After 11 months of investigation—interviews, records requests, subpoenas, and endless controversy—the House committee investigating the January 6 Capitol riot is ready to reveal its findings in six hearings over two weeks. The first is this Thursday at 8 p.m. eastern, so today we’re excerpting new reporter (and old intern!) Price St. Clair’s roadmap of what to expect, plus comments by committee leader Rep. Liz Cheney from last night’s Dispatch Live. Buckle up.

Cheney acknowledged those criticizing the committee’s Democratic skew. “The committee is certainly not an ideal entity,” she told Steve and David last night. “But once that bipartisan commission had been rejected by my party, by the Republicans, the question became—are you going to investigate, or are you simply going to say, ‘Too bad, we’re gonna throw our hands up and walk away?’ And I don’t think that there’s any way that we could have.”

The scope of the committee’s investigation, Price writes, extends beyond the storming of the Capitol itself. The basic events of January 6 have been clear since they occurred. But several important questions remain, especially regarding the degree to which former President Donald Trump and his allies and supporters, including groups like the Proud Boys, prepared in advance to disrupt the peaceful transfer of power.

“This was a violent assault on the United States Capitol, and it was provoked by a sitting president of the United States,” Cheney said. “He oversaw a multipart plan, [the] objective of which was for him to stay in power, to overturn the results of an election and stay in power. And I would say to people, as you’re listening to some of my colleagues and others who think that the way to respond to this investigation is with politics and partisanship—those people are not acting in a way that is healthy for the country.”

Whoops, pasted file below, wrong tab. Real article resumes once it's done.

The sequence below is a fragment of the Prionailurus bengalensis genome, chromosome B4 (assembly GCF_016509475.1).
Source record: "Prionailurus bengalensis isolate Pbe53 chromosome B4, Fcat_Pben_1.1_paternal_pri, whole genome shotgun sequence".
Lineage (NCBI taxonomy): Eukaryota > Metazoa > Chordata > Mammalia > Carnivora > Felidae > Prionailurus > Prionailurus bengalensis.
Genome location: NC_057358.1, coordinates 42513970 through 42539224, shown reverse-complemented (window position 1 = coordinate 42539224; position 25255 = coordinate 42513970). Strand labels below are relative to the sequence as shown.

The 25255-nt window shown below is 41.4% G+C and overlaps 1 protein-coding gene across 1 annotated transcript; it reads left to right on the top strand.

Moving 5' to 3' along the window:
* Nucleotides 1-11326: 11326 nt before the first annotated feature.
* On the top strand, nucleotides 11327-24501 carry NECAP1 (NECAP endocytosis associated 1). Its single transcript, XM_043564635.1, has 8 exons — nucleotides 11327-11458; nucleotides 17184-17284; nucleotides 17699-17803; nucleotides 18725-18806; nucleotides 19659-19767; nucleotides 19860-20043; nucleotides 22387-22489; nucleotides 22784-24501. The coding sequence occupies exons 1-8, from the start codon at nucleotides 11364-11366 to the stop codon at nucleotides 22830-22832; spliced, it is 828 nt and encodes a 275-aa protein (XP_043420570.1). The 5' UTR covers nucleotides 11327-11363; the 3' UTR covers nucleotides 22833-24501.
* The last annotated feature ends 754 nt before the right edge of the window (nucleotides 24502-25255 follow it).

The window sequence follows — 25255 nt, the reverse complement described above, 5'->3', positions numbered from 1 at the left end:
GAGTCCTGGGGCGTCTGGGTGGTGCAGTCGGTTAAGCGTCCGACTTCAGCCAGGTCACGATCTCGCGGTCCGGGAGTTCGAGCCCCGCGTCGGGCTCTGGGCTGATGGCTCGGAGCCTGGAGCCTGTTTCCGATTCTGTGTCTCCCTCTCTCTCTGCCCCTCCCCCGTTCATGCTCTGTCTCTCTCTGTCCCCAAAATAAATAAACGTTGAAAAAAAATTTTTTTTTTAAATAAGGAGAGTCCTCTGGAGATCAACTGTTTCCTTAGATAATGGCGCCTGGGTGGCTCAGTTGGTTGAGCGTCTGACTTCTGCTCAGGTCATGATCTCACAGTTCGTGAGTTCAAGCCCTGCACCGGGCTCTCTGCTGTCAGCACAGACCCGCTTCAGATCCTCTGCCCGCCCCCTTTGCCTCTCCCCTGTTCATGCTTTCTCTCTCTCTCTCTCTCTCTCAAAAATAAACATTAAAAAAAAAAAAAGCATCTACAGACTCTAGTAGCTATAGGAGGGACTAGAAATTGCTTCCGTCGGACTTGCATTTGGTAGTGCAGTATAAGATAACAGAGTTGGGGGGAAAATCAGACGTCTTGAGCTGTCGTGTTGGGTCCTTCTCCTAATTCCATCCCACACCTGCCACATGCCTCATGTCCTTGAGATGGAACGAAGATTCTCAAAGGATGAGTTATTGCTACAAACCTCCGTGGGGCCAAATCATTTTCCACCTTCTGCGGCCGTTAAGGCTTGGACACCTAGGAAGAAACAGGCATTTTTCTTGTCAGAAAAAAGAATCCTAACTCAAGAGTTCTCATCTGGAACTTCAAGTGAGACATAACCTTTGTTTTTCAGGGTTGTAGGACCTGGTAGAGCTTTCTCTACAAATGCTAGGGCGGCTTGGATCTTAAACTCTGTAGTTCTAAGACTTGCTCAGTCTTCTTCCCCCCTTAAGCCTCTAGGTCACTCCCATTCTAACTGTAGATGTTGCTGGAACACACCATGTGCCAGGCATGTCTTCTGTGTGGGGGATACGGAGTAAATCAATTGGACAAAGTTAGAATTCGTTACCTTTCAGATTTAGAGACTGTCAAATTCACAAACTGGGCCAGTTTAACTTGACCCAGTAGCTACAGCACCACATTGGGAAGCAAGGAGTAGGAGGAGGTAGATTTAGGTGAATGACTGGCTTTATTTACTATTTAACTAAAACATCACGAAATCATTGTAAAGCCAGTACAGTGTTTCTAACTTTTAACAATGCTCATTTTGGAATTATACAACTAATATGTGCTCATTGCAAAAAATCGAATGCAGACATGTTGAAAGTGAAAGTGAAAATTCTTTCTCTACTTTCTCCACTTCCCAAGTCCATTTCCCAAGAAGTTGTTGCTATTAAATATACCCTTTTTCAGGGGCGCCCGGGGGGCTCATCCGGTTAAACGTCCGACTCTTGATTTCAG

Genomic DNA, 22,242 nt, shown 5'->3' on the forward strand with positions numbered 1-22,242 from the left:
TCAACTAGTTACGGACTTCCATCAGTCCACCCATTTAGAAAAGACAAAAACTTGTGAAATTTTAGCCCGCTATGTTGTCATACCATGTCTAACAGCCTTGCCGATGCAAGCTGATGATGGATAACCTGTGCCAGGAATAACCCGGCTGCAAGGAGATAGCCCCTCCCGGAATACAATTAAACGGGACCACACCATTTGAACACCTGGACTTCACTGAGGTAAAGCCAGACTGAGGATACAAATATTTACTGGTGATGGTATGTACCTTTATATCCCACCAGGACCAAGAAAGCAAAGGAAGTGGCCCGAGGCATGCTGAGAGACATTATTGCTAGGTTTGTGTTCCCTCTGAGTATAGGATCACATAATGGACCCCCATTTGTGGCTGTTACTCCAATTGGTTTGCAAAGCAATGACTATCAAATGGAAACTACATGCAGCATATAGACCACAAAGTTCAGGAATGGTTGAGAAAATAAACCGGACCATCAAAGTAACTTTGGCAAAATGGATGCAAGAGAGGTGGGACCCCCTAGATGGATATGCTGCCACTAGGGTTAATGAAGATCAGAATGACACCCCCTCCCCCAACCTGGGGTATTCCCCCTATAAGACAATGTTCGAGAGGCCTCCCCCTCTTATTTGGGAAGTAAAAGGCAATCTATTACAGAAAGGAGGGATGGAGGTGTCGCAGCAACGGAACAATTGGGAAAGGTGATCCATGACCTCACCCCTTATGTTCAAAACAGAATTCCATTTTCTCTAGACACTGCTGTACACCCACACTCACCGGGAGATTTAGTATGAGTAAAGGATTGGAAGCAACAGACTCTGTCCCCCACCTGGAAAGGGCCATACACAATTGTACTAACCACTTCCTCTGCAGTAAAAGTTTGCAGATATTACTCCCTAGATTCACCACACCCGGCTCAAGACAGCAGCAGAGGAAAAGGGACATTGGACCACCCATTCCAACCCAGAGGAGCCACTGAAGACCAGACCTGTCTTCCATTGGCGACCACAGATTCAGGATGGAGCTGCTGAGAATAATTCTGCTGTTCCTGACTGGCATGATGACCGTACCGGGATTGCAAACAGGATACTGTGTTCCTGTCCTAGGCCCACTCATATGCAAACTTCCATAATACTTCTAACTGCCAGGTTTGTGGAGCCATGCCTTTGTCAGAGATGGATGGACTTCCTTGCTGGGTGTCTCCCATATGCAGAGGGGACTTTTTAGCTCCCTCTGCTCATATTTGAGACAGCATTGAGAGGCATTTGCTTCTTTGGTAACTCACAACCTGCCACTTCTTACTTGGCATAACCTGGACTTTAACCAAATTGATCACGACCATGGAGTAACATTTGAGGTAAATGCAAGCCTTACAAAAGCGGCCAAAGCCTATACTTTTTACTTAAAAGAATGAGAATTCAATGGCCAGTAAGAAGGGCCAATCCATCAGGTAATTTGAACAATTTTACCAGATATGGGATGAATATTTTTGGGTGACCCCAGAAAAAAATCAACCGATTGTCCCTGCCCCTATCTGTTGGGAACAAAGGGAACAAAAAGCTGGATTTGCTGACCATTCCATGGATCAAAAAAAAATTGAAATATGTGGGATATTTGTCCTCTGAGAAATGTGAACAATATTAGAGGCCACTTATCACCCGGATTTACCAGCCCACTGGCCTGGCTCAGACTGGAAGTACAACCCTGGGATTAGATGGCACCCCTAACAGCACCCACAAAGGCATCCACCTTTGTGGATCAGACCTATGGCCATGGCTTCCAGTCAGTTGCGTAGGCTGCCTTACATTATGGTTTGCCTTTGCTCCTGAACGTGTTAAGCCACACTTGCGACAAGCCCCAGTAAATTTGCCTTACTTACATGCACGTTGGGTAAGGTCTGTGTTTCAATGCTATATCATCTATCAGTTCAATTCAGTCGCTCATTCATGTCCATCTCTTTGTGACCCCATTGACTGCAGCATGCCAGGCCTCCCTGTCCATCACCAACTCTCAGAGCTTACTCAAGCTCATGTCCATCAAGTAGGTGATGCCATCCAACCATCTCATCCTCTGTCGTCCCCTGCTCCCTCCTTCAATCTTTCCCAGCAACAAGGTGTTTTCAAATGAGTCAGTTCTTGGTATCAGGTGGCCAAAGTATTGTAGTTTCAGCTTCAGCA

While the committee’s internal deliberations have been kept secret, its work has been divided into five color-coded groups, at least on paper. Even if the hearings and report don’t follow this exact pattern, the five color groups give a good sense of the breadth of the investigation:

Gold: The efforts by Trump and some in his inner circle to pressure federal, state, and local officials to overturn election results. 

“We have talked to close to—maybe over, now—a thousand people,” Cheney said. “You will hear from Republicans who worked in his administration. You’ll hear from Republican state officials.”

Blue: Law enforcement and intelligence failures. The FBI and the Capitol Police both had intelligence about potential violence but were unprepared on the day of the attack. Acting Defense Secretary Christopher Miller and Chairman of the Joint Chiefs of Staff Mark Milley also expressed grave concern about the prospects of violence and the potential for Trump to invoke the Insurrection Act, which enables the president, under certain circumstances, to “deploy regular military and National Guard forces to suppress domestic unrest,” according to a Brookings Institution reference sheet. Miller’s fear was that Trump might “politicize the military in an anti-democratic manner.”